Length: 12.2 miles roundtrip and 2,700 vertical feet
Difficulty: Difficult
Why We Love It: This high-country hike features forest, flowers, and beautiful glacier views—all in one outing
When To Go: July through September, once most of the snow has melted
Pre-hike Buzz: Enjoy a cup of locally roasted coffee with a gooey cinnamon roll on the spacious deck at Nederland’s New Moon Bakery & Cafe
Restrooms: Outhouse at the trailhead
Distance from Denver: About 56 miles
Dogs: Must be leashed per Indian Peaks Wilderness regulations

In the early 1900s, many Coloradans enjoyed the novelty of hiking, skiing, and picnicking on the Arapaho Glacier—a patch of blue glacial ice perched high on the slopes of North Arapaho Peak, a toothy summit that straddles the Continental Divide west of Boulder. But following an outbreak of cholera, the area was fenced off, and access to the watershed has been restricted ever since to help protect Boulder’s water supply.

Hikers can still get a great view of Arapaho—Colorado’s largest glacier—from an overlook on the Arapaho Glacier Trail, which runs from the Fourth of July Trailhead west of Eldora Mountain Resort to the Rainbow Lakes Trailhead northwest of Nederland. Logistically, it’s easiest to hike this trail as an out-and-back from the Rainbow Lakes Trailhead, which tends to be the less hectic of the two.

The trail begins by winding northward through a forest of stately pines sprinkled with pockets of quaking aspen. As you continue to climb, spruce and fir become more prevalent, and there are even a few gnarled bristlecones near tree line. Once you leave the trees (about two miles and 1,000 vertical feet from the trailhead), you’re treated to a beautiful vista of the Continental Divide, which is crowned by North Arapaho Peak’s craggy cliffs, as well as views of the Goose Lakes in the valley to the north.

The Arapaho Glacier Trail features forest, wildflowers, and beautiful views of the Continental Divide. Credit: Greg Willis via Wikimedia Commons

After ascending the windswept tundra toward the top of the ridge, the trail swings to its south side, which (temporarily) obstructs your views of the Continental Divide. Fortunately, the fabulous displays of colorful wildflowers will distract you, as will searching for the wilderness area’s abundant wildlife, including pudgy, yellow-bellied marmots, shaggy mountain goats, and nimble bighorn sheep.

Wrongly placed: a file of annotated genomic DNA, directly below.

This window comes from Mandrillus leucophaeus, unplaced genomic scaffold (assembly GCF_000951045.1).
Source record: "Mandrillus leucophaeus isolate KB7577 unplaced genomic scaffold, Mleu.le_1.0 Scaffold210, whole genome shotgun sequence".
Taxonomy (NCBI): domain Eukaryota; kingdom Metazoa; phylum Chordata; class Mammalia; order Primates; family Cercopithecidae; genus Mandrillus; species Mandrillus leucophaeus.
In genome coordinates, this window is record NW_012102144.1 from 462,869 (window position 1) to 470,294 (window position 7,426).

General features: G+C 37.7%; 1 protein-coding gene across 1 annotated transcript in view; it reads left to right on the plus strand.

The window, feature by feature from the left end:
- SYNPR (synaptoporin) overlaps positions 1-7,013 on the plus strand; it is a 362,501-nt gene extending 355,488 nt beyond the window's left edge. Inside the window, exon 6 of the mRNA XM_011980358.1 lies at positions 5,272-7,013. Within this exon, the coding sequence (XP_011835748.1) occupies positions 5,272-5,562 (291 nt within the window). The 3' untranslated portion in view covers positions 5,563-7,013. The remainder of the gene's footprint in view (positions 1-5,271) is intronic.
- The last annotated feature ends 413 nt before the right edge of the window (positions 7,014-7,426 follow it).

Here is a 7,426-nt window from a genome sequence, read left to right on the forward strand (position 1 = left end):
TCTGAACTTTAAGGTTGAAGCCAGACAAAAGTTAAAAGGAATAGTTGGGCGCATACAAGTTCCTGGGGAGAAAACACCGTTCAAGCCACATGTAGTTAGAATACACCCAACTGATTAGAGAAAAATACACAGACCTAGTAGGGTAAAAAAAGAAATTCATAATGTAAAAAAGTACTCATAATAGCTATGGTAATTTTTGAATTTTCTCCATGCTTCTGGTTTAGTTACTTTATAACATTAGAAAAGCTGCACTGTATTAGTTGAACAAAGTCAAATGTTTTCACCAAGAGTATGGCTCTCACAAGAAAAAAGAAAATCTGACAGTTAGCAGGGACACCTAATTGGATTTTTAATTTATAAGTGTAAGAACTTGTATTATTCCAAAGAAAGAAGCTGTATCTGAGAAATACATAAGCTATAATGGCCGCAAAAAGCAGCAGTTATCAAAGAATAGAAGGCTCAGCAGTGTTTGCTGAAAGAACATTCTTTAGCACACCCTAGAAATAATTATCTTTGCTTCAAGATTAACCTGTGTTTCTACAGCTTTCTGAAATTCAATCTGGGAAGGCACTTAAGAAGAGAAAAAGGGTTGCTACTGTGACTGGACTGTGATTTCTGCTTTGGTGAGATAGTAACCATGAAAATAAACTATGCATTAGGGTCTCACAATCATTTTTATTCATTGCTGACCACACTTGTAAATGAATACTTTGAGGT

After gaining another 1,000 or so vertical feet, the trail crosses the ridgetop, where there are beautiful views to the south, including Mt. Evans, James Peak, and the upper slopes of Eldora ski area. At about 12,600 feet, the gradient finally eases. From here, the trail traverses around a large bump on the ridge before finally reaching the long-awaited overlook, which has amazing views of the crevassed glacial ice at the base of 13,502-foot-high North Arapaho Peak, as well as the glistening lake that sits at the glacier’s toe. In good weather, it’s a great place to relax and refuel.

Unless you’ve arranged for a friend to shuttle you back from the Fourth of July Trailhead, it’s easiest to retrace your steps back to the Rainbow Lakes Trailhead and your car. You may be exhausted, but the journey—and the views—are well worth it.

Getting there: From Boulder, head west on Canyon Boulevard/Highway 119 to Nederland. At the town’s main traffic circle, take the first exit (signed to Estes Park) and follow Highway 72 west for about 7.2 miles to the junction with Forest Road 298, which is signed to the University of Colorado Mountain Research Station. Turn left and follow this dirt road for about 0.8 miles to a junction. Veer left here on the road signed to Rainbow Lakes and follow this another 4.2 miles until you reach the parking area for the Rainbow Lakes Trailhead, which is located just before the campground of the same name.

Terri Cook
Terri Cook
Terri Cook is an award-winning freelance writer based in Boulder. More of her work can be found at down2earthscience.com.